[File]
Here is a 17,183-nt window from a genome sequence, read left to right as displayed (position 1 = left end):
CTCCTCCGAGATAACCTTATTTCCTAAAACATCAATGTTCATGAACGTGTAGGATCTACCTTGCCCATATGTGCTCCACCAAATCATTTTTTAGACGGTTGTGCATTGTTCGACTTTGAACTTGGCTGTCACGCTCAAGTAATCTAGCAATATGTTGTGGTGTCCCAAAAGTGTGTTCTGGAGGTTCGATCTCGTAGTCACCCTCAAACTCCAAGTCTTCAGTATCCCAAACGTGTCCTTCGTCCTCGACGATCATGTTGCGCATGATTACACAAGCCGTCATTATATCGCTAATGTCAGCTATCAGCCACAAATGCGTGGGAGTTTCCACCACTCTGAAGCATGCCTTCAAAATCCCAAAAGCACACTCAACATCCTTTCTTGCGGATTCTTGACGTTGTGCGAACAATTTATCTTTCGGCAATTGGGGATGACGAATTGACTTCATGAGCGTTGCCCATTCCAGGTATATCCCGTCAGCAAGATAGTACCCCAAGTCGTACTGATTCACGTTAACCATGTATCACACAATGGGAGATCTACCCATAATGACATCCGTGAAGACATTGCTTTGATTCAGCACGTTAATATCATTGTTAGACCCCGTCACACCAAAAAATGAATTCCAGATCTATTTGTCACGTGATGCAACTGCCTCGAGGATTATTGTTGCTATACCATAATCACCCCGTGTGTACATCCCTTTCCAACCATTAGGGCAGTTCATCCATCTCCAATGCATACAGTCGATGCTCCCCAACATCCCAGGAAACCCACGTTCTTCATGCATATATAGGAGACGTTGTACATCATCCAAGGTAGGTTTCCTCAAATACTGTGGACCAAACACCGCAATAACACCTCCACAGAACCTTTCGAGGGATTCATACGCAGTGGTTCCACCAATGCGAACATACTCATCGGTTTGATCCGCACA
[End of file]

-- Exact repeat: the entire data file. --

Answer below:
Here is a 17,183-nt window from a genome sequence, read left to right as displayed (position 1 = left end):
CTCCTCCGAGATAACCTTATTTCCTAAAACATCAATGTTCATGAACGTGTAGGATCTACCTTGCCCATATGTGCTCCACCAAATCATTTTTTAGACGGTTGTGCATTGTTCGACTTTGAACTTGGCTGTCACGCTCAAGTAATCTAGCAATATGTTGTGGTGTCCCAAAAGTGTGTTCTGGAGGTTCGATCTCGTAGTCACCCTCAAACTCCAAGTCTTCAGTATCCCAAACGTGTCCTTCGTCCTCGACGATCATGTTGCGCATGATTACACAAGCCGTCATTATATCGCTAATGTCAGCTATCAGCCACAAATGCGTGGGAGTTTCCACCACTCTGAAGCATGCCTTCAAAATCCCAAAAGCACACTCAACATCCTTTCTTGCGGATTCTTGACGTTGTGCGAACAATTTATCTTTCGGCAATTGGGGATGACGAATTGACTTCATGAGCGTTGCCCATTCCAGGTATATCCCGTCAGCAAGATAGTACCCCAAGTCGTACTGATTCACGTTAACCATGTATCACACAATGGGAGATCTACCCATAATGACATCCGTGAAGACATTGCTTTGATTCAGCACGTTAATATCATTGTTAGACCCCGTCACACCAAAAAATGAATTCCAGATCTATTTGTCACGTGATGCAACTGCCTCGAGGATTATTGTTGCTATACCATAATCACCCCGTGTGTACATCCCTTTCCAACCATTAGGGCAGTTCATCCATCTCCAATGCATACAGTCGATGCTCCCCAACATCCCAGGAAACCCACGTTCTTCATGCATATATAGGAGACGTTGTACATCATCCAAGGTAGGTTTCCTCAAATACTGTGGACCAAACACCGCAATAACACCTCCACAGAACCTTTCGAGGGATTCATACGCAGTGGTTCCACCAATGCGAACATACTCATCGGTTTGATCCGCACA